Which Facts do We Need? Part II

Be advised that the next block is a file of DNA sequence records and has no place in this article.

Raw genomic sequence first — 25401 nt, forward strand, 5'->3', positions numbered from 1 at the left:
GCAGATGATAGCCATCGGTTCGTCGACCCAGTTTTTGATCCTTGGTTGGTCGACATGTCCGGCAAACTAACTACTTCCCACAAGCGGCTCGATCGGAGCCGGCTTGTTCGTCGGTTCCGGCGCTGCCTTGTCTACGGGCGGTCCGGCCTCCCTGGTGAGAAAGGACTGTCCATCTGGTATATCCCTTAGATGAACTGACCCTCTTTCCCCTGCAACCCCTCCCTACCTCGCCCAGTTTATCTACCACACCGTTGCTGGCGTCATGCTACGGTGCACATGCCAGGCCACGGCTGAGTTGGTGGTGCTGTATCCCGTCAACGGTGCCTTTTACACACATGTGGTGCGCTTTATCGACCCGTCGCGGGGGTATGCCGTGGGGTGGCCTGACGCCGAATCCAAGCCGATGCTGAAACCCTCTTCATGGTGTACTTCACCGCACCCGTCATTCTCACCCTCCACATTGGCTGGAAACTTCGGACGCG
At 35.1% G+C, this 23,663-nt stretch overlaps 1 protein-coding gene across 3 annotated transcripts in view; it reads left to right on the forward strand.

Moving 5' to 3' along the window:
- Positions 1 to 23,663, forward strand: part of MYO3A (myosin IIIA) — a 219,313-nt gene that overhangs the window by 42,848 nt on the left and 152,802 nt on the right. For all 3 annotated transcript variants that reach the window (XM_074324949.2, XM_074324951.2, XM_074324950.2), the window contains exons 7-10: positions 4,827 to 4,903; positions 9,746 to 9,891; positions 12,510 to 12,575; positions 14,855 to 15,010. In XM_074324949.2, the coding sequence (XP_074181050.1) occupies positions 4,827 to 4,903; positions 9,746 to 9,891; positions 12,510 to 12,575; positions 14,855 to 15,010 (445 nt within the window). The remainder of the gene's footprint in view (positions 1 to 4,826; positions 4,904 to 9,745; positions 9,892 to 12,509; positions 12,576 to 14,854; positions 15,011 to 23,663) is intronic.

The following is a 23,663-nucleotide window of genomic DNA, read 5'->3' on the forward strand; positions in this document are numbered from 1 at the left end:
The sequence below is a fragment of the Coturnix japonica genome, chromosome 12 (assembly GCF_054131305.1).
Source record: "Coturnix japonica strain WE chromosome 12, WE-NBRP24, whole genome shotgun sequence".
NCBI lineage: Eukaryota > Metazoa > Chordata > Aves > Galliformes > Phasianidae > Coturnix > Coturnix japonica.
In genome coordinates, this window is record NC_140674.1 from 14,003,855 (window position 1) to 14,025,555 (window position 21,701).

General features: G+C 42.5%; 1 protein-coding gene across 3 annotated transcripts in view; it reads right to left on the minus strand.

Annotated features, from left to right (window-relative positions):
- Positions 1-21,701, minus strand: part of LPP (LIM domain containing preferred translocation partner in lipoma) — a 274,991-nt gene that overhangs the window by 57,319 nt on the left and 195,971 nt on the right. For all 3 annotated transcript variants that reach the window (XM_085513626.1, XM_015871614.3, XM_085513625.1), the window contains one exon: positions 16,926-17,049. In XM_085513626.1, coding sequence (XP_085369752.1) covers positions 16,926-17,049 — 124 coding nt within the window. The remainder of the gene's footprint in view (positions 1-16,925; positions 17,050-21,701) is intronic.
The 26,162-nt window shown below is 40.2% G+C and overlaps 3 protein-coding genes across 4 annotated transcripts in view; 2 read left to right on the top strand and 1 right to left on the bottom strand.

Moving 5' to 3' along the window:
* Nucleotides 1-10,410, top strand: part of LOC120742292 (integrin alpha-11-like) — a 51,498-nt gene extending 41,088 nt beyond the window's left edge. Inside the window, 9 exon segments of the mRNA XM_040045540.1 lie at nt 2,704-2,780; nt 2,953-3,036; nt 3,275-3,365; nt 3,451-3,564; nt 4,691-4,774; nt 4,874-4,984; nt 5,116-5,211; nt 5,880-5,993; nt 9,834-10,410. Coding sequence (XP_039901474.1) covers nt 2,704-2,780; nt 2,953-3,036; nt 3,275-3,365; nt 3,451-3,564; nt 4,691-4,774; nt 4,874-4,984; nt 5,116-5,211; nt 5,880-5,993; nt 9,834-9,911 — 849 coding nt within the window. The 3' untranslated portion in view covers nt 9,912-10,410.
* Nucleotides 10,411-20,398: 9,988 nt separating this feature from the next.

A quick addendum to my recent post on the role of facts in learning. The point of that post was that students do need to memorize certain facts in the content areas if we want them to be able to do more cognitively difficult work. Another NYTimes article today about habits reinforces this point. In one study at MIT, rats are put into a maze and they start meandering, apparently aimlessly. Their brains, however, are bursting with activity. The cognitive challenge of learning the patterns of the maze is setting their brains off. As they learn the correct way through the maze, and as they develop the ability to navigate it faster and faster– their brains stop working so heavily. Part of moving efficiently through the maze involves memorizing certain features and patterns of the maze. To me, it seems obvious that something like multiplication facts work the same way. If you want students to develop higher order math processing abilities, you can’t load their brain with activity everything they stumble across 3×4. You can ask them to turn to their calculator everytime they stumble across a simple math fact, but that’s adding a time lag and a modest cognitive load as well. Really, if you want people to get good at multiplying exponents, factoring equations, interpreting log-odds in a statistical model, and all kinds of other things, it’s really helpful if they can just do 3×4 in their head. Someone tweeted back to me after my original post “If you can Google it, do something else.” That wasn’t my point. My point was that there are lots of things that you can Google that you really ought to memorize (if you want a reductio ad absurdam, how about the definitions of words). It’s very difficult to learn more sophisticated concepts without mastering some of the underlying facts– you spend to much cognitive energy sniffing around like a mouse in a maze. The challenge, however, is that 50 state curricula (interpreted differently by 14,000 districts) tend to put too much emphasis on simply acquiring facts that are never used for deeper learning. It’s a curriculum designed, and in some ways designed poorly, for an information scarce world. However, being in an information plentiful world does not mean that we should no longer store information in our heads in a robust, durable way. It means we need to think very carefully about what information we should store in our heads (and more importantly, in the heads of our students) in a robust durable way. What facts are freeing students to run faster through our academic mazes, or to invent and draw their own mazes, and what facts are we stuffing in their heads because 19th century textbook authors thought it was a good idea?